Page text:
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Latest News - May 2015

May 13, 2015
Is the NLRB's war on franchising not as bad as feared?
By: Kent Hoover

Maybe the National Labor Relations Board won’t be such a threat to franchising after all: In one case at least, an NLRB attorney has determined that a franchising company is not a joint employer with its franchisee.

The case involves Nutritionality Inc., a Chicago franchisee of Freshii, which is a fast-casual restaurant company with more than 100 locations. Nutritionality is accused of unfair labor practices for firing two employees who tried to unionize its work force. NLRB’s regional office found merit in the allegations, but sought advice on whether Nutritionality is a joint employer with Freshii.

The NLRB’s Office of General Counsel advised that isn’t the case here because “there is no evidence that Nutritionality shares or co-determines with Freshii matters governing the essential terms and conditions of employment of Nutritionality employees.”

"At most, Freshii's controls over Nutritionality’s operations are limited to ensuring a standardized product and customer experience,” NLRB Associate General Counsel Barry Kearney wrote.

This opinion came as a relief to the franchising industry, which felt under siege after the NLRB treated McDonald’s and some of its franchisees as a joint employer in complaints alleging they retaliated against employees who participated in wage protests. In that case, the NLRB determined that McDonald’s exercised “sufficient control” over the franchisees to make it a joint employer.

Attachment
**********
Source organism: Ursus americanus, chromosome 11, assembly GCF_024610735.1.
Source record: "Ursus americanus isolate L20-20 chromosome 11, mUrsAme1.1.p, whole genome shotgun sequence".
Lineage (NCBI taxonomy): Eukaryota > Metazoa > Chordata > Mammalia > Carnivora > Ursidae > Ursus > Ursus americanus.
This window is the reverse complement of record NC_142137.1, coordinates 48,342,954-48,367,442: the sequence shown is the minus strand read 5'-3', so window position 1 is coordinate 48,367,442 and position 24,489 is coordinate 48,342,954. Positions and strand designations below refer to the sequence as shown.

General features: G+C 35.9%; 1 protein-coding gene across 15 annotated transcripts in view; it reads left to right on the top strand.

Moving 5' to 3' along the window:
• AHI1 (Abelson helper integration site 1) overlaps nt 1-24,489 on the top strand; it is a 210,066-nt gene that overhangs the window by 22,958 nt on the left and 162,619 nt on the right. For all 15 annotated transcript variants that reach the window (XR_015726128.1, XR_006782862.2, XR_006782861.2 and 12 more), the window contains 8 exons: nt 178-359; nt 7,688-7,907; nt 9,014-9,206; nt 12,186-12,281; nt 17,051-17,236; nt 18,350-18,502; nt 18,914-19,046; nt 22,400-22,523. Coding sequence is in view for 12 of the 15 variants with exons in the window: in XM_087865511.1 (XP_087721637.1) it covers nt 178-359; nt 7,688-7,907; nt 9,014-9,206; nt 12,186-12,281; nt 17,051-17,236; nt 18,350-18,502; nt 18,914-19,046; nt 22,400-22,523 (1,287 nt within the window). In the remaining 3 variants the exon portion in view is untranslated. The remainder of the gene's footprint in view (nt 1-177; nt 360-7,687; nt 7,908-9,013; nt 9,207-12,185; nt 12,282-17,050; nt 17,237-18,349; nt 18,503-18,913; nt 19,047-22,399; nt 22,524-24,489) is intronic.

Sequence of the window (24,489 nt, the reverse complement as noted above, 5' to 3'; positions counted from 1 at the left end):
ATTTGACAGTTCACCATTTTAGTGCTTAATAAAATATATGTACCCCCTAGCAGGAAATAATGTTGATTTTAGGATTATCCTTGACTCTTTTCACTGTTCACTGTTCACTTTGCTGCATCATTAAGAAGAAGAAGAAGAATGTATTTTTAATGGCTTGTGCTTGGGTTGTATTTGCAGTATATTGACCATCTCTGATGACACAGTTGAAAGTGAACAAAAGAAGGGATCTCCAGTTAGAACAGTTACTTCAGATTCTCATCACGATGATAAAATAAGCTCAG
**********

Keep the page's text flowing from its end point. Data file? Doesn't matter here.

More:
This precedent was seen as a threat to the independence of franchisees and, if applied widely, would make it easier for labor unions to organize workers at large fast-food chains. Plus, this joint employer standard could subject more franchisees to the Affordable Care Act’s mandate to provide health insurance to their employees.

The Freshii case, however, indicates “the NLRB’s Division of Advice still respects the traditional franchise model and that a finding of joint employment is not to be presumed,” writes Michael J. Lotito, co-chair of the Workplace Policy Institute at Littler Mendelson, a law firm that represents employers.

The International Franchise Association agrees the NLRB opinion in the Freshii case is welcome news, but said the agency needs to provide more clarity and transparency in explaining where it will draw the line on when franchisees and franchising companies are joint employers.

Plus, “the legal battle is not over because an advice memo does not have the effect of creating law, the NLRB might still change its position and adopt a new test when a case comes before it, and other federal agencies … do take a more expansive view of who the employer actually is when it comes to franchising,” said IFA President and CEO Steve Caldeira.




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